look shorter. In the poor light, even the leg and beak colours can be difficult
the binoculars the unringed Little Egret
on its long black legs, looked really large in comparison to every bird
bar the Great Black-backed Gulls.
Ornithological Society Waders Files
Society for the Protection of Birds (RSPB)
the gales the strandline of Shoreham
Beach was peppered with thousands of Whelk egg-cases,
amongst the flotsam of shells, seaweed and man-made rubbish.
Starfish and Whelk Egg Case
of 25 Turnstones
wheeled in by the Adur Railway Viaduct just like a flock of Dunlins. These
birds were much stockier than the solitary
which was elegantly feeding within a few metres of one of these waders.
"A wader slightly smaller than a Lapwing, squatter and fatter than a Redshank,
speckled a bit like a Thrush, bright red legs like an adult Redshank, shortish
dark beak, jerky feeding, quite inclined to submerge its legs, in a small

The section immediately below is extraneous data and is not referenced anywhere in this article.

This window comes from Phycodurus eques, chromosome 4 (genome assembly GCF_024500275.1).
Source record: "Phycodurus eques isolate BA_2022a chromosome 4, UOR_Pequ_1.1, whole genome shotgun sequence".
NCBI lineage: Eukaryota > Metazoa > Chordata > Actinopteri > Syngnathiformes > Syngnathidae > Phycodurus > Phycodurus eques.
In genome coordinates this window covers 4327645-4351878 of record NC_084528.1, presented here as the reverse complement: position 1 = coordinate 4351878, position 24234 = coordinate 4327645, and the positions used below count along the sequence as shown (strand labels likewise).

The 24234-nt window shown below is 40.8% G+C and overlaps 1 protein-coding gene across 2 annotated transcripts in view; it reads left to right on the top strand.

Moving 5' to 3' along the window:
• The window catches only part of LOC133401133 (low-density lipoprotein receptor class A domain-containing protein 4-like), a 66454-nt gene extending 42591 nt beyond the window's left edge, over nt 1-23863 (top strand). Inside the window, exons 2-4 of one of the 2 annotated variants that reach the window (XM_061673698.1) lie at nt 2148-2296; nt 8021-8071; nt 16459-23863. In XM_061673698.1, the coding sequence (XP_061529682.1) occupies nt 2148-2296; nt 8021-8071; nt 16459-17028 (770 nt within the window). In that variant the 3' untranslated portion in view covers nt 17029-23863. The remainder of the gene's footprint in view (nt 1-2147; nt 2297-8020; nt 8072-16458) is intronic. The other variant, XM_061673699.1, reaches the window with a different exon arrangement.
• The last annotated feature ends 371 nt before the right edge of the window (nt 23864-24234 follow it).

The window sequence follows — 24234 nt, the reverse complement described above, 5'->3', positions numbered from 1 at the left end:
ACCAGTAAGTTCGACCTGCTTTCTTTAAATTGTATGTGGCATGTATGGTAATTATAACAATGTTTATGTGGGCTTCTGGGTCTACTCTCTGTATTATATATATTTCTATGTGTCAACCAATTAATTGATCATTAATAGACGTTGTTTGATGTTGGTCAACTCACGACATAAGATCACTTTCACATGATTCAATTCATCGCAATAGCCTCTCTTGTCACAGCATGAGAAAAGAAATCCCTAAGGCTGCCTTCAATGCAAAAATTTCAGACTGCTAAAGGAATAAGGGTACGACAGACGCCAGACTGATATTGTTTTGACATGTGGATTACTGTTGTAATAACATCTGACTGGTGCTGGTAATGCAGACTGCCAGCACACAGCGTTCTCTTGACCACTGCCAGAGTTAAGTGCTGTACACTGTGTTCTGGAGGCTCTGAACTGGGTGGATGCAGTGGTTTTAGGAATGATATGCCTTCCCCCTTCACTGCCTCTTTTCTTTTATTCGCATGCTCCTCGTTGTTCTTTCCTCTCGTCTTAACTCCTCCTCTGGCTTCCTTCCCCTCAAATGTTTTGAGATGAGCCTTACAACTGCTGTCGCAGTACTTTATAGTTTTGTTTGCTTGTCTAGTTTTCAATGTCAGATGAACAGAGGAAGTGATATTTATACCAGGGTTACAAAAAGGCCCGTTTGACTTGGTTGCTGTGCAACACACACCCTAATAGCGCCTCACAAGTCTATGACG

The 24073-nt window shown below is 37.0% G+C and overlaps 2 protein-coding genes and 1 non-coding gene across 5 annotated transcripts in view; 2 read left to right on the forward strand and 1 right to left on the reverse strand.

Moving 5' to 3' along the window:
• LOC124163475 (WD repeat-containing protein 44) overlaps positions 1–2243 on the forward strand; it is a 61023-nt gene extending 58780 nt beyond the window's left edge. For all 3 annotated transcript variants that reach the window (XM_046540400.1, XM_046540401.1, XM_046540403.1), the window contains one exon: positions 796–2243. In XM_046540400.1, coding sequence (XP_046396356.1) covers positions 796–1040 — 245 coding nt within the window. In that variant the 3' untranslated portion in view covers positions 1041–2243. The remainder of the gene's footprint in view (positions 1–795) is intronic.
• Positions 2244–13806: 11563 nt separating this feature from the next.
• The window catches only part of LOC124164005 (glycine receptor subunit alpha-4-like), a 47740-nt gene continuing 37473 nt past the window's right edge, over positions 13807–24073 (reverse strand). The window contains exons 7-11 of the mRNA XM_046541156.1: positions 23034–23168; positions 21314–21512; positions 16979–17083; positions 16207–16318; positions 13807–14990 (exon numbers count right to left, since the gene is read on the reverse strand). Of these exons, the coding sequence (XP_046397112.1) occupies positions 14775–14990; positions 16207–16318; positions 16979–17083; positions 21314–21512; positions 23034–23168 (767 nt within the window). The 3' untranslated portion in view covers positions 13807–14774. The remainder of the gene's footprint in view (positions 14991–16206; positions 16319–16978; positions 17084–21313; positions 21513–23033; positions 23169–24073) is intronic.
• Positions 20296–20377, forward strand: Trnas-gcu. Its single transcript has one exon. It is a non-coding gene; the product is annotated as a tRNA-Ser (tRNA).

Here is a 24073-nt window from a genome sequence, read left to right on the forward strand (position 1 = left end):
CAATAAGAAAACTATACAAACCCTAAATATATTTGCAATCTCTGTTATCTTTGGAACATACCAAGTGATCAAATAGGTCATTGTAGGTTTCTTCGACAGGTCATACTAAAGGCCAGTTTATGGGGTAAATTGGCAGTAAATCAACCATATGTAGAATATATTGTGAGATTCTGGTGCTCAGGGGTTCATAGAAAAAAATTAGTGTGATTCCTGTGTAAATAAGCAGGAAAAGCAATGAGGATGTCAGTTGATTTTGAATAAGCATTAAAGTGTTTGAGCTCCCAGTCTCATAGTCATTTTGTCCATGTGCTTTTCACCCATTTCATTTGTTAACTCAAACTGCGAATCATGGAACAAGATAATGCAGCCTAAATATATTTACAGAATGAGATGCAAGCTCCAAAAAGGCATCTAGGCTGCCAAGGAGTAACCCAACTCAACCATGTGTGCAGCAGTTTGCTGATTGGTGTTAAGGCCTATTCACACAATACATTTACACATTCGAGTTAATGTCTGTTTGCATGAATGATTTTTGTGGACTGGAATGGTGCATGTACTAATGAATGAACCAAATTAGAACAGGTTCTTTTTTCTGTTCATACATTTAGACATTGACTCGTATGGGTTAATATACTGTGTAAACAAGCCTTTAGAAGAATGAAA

flock of 25 wheeling like a Dunlin flock, much larger than a Ringed Plover,
but smaller than an Oystercatcher. When the bird ruffled its feathers a
small area of white was revealed on its flank and belly." -
waders in their dull winter plumage were about the same size as a couple
of Grey Plovers
foraging along the water line at mid-tide. Some of them waded in the pools
near the mussel beds with their legs submerged,
but they were not adverse to feeding on the mud flats.
arrowed between the scrub bushes by the disused railway route to the south-east
of Old Shoreham Toll Bridge.
wader feeding jerkily over the edge of mud and water near the railway viaduct
with bright red legs (and
smaller than a Lapwing) must surely be
(but originally misidentified as a Turnstone).
It was originally disturbed by the helicopter from a mud and rocks area,
when it called twice as it flew about 30 metres to the water's edge. The
other wader was probably a Grey Plover.
On this murky day colours were a bit subdued.
a wet and blustery day a small flock of 30 Dunlin
wheeled over Widewater .The resident albino Mallards
tucked their heads into their breasts.
7 February 2002
Frog laid a small clump of spawn in a Shoreham garden (TQ
219 063) between the dates of 4 and 10 February.